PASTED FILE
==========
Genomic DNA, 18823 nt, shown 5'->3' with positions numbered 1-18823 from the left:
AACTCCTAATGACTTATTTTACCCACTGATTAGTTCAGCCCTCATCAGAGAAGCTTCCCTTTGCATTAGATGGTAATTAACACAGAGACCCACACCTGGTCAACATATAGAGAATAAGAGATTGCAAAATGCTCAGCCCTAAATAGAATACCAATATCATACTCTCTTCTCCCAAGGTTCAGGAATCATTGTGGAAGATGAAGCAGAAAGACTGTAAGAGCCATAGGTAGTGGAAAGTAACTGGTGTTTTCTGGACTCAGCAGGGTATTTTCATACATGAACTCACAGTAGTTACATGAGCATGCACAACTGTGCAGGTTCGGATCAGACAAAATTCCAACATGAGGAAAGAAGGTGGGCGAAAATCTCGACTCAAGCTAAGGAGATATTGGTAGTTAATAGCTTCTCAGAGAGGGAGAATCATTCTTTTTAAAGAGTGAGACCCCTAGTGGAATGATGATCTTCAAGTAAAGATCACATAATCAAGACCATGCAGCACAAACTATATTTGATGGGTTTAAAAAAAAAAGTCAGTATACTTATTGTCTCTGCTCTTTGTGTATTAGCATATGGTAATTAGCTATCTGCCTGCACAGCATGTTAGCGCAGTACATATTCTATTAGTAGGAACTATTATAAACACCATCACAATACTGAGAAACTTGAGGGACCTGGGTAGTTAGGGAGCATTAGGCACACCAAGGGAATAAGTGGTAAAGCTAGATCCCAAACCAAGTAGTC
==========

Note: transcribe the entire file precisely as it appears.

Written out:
Genomic DNA, 18823 nt, shown 5'->3' with positions numbered 1-18823 from the left:
AACTCCTAATGACTTATTTTACCCACTGATTAGTTCAGCCCTCATCAGAGAAGCTTCCCTTTGCATTAGATGGTAATTAACACAGAGACCCACACCTGGTCAACATATAGAGAATAAGAGATTGCAAAATGCTCAGCCCTAAATAGAATACCAATATCATACTCTCTTCTCCCAAGGTTCAGGAATCATTGTGGAAGATGAAGCAGAAAGACTGTAAGAGCCATAGGTAGTGGAAAGTAACTGGTGTTTTCTGGACTCAGCAGGGTATTTTCATACATGAACTCACAGTAGTTACATGAGCATGCACAACTGTGCAGGTTCGGATCAGACAAAATTCCAACATGAGGAAAGAAGGTGGGCGAAAATCTCGACTCAAGCTAAGGAGATATTGGTAGTTAATAGCTTCTCAGAGAGGGAGAATCATTCTTTTTAAAGAGTGAGACCCCTAGTGGAATGATGATCTTCAAGTAAAGATCACATAATCAAGACCATGCAGCACAAACTATATTTGATGGGTTTAAAAAAAAAAGTCAGTATACTTATTGTCTCTGCTCTTTGTGTATTAGCATATGGTAATTAGCTATCTGCCTGCACAGCATGTTAGCGCAGTACATATTCTATTAGTAGGAACTATTATAAACACCATCACAATACTGAGAAACTTGAGGGACCTGGGTAGTTAGGGAGCATTAGGCACACCAAGGGAATAAGTGGTAAAGCTAGATCCCAAACCAAGTAGTC